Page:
Highlighting Comparative Literature Graduate Students
The Comparative Literature Graduate Program at Dartmouth is a one-year master’s program that attracts students from a wide range of backgrounds. Since students in this program are only on campus for one year, other graduate students often do not get the opportunity to learn more about their research. Recently, the Graduate Forum asked the eight 2013-2014 comparative literature graduate students to share a little bit about themselves and their research interests. Students responded to questions posed by their fellow comparative literature colleague, Iryna Shuvalova.
1. Where do you come from?
2. What is your academic background?
3. What brought you to Dartmouth?
4. What is your current area of academic interest?
5. What do you want to do when you (finally) grow up?
I am from Pennsylvania, and graduated from Middlebury College in 2012 with a degree in literary studies and minors in German and philosophy. I came to Dartmouth after teaching English in Germany on a Fulbright Fellowship last year, and will be exploring the motif and metaphor of the sun in German and Italian literary movements around World War I. Doing comp lit at the graduate level is a chance to make sure that I am completely committed to pursuing this kind of work for another five years. In other words, I hope it helps me toward becoming a professor of comparative literature myself.
New York City is my hometown. Recently, I lived in Paris, Santiago Chile, and traveled haphazardly around Europe. I have a BA with Honors in religion from Dartmouth and an MA in history from Ecole des Hautes Etudes en Sciences Sociales in France. I came to Dartmouth to shift gears from history to literature. Here at Dartmouth, I am exploring the role of ambivalence in the respective works of Claude Cahun and Djuna Barnes, both women artists active during the interwar period in France. Next year, I hope to continue studying French literature and culture.
Andrew Johnson (Drew)
I am from Denver, Colorado. I am fascinated with the relation between image and text. My long-time interest in photography has served as a trigger to explore this topic. However, currently at Dartmouth, I am researching the 20th-century Spanish novel. After I graduate, I plan to go somewhere in South America for a year in order to be fully immersed in the Spanish language and Latin American culture, after which I will probably aim for a PhD in this area.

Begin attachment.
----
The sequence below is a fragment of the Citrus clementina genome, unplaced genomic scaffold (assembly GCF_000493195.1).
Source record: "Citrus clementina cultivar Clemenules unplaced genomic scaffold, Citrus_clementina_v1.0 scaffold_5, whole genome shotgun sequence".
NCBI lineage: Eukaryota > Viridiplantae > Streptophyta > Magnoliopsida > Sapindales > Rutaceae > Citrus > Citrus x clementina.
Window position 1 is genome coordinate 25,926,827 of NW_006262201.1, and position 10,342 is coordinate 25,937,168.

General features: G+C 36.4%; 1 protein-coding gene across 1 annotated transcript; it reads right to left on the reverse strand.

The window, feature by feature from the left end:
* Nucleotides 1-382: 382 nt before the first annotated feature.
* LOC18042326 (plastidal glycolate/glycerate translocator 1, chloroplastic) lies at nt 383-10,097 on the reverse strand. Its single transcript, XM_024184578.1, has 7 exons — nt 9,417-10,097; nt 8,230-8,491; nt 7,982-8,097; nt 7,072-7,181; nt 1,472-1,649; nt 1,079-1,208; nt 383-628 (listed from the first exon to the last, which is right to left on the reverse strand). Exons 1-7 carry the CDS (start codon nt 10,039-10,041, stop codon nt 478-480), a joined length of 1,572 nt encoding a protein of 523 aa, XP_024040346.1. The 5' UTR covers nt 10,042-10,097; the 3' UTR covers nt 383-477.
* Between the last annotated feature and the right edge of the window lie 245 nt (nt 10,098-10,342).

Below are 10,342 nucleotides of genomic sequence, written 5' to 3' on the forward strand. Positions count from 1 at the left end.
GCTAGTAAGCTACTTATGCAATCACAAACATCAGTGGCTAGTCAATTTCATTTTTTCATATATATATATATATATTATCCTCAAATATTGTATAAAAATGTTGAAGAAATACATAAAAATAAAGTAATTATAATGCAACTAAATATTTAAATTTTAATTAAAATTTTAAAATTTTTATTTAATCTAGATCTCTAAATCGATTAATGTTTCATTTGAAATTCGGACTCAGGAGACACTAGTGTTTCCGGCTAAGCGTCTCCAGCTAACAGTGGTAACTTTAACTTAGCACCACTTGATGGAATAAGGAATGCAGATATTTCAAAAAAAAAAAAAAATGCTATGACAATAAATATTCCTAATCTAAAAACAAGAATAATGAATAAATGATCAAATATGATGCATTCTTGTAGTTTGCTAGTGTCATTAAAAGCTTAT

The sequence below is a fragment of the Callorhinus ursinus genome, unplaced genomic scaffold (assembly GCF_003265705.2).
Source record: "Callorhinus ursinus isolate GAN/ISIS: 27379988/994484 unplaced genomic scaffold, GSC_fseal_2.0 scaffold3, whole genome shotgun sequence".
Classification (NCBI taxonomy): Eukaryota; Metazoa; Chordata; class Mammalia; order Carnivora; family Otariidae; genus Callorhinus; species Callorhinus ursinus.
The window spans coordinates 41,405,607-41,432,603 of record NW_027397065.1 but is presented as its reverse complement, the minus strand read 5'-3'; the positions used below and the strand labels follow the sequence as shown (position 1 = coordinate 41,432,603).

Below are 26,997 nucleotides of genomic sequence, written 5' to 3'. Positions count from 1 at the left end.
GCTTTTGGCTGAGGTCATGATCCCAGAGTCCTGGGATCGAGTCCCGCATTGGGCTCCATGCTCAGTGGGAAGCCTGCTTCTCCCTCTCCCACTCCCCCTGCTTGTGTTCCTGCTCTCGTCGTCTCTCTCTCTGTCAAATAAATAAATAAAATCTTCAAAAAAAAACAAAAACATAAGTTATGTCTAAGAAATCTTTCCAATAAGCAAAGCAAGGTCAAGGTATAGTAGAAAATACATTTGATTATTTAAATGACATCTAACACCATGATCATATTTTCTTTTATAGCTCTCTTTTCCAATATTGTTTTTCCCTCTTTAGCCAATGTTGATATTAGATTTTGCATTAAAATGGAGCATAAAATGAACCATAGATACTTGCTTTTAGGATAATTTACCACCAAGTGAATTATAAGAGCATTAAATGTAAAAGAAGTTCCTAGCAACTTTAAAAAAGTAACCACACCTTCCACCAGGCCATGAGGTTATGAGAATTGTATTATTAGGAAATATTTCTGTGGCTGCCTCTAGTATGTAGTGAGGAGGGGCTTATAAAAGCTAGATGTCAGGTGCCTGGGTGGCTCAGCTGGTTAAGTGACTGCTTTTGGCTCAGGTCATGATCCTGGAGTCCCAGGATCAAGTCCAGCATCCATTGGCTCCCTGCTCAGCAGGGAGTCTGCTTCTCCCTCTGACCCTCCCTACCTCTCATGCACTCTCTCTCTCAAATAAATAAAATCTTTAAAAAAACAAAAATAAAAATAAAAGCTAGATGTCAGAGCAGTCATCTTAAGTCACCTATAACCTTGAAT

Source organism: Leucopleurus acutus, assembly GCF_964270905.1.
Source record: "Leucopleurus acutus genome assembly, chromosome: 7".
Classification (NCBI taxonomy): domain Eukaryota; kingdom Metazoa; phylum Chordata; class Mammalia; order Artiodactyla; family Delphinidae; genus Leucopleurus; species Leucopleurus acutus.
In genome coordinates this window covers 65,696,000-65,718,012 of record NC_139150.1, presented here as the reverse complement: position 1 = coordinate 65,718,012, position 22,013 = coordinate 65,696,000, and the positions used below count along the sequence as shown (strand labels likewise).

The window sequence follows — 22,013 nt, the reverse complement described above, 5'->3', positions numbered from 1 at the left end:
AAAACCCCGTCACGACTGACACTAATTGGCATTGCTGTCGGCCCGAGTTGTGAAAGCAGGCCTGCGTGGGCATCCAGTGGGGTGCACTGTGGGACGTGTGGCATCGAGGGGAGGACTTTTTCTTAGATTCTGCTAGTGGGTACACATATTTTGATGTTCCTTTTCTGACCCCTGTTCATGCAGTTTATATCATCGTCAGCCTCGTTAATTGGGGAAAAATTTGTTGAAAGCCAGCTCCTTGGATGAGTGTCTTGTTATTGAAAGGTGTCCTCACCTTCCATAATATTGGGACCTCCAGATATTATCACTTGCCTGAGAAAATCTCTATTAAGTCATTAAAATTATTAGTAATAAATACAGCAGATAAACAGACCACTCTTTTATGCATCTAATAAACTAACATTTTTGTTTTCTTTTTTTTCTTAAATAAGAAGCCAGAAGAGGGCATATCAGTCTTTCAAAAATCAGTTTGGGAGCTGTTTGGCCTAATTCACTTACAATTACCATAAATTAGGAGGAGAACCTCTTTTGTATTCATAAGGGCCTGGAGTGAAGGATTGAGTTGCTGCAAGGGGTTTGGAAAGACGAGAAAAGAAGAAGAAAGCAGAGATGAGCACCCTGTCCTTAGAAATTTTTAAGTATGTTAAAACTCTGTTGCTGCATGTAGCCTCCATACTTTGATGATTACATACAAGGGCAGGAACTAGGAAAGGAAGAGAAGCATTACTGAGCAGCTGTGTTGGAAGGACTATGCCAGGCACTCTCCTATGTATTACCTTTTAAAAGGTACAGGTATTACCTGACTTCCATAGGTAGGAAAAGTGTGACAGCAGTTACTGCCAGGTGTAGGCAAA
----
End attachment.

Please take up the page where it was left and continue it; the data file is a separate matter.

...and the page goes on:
I just moved here from Chicago, but in the last decade or so, I have lived in Iowa, Massachusetts, Dominican Republic, Cameroon, Uganda, and Washington DC. I have a bachelor’s from Hampshire College in Amherst, MA, and an MFA in nonfiction writing from the University of Iowa. I have proposed a project that looks at the way that elements of the fantastic slip into ostensibly “nonfictional” texts, which then blur the lines between genre and between fact/fiction. I plan to be a professor.
I come from Kyiv, the capital of Ukraine, a beautiful 1500-year-old city and one of the ten largest cities in Europe. I did my bachelor’s and my first master’s in philosophy, and then another graduate degree in translation studies, all in Ukraine. I am an award-winning poet and a poetry translator, as well as a member of the National Writers’ Union of Ukraine. My first book of poems Ran came out in 2011, and two more are currently in the making. I came to Dartmouth on a Fulbright scholarship. My MA project has to do with looking at how literary texts comment on the possibility of a dialogue with nature through the prism of our comprehension of nature as the ultimate Other. My future plans are to continue to write and translate poetry.
I am from Grand Forks, North Dakota. I earned my undergraduate degree from the University of Minnesota, Twin Cities. I am studying tradition versus innovation, literary theory, Latin, and Chaucer. I am doing a project on the image of the flâneur, tracing it from Baudelaire into contemporaneity.
I am from Istanbul, Turkey. My undergraduate degree is in sociology and history, and I have an MA in history. I came to Dartmouth because of the reputation of the comparative literature program, the fact that it is only a one-year MA, and because of the program’s focus on literary theory. I am studying the relationship between history and literature; representations of violence and evil in literature; and dark humor, wit and satire. I am writing my MA thesis about the contemporary Egyptian novel. My plan is to teach and write, which I guess means that I want to become a university professor.
I am from Nanjing, China. I double-majored in history and politics with a concentration on East Asian studies. I published a novel in Chinese during high school and helped translate a Chinese cuisine book in 2012. My research interest mainly lies in the legal system and the issue of justice in Japan, China, and America. Specifically, I want to research the ways in which justice is depicted in various media, how law is differently institutionalized, and how modern formations of the legal system are brought into both crisis and coherence within visual, textual, and theoretical discourses. The vexed situation between Japan and China during the 1920s especially triggers my intellectual passion and curiosity. My goal is to become a lawyer.
by Iryna Shuvalova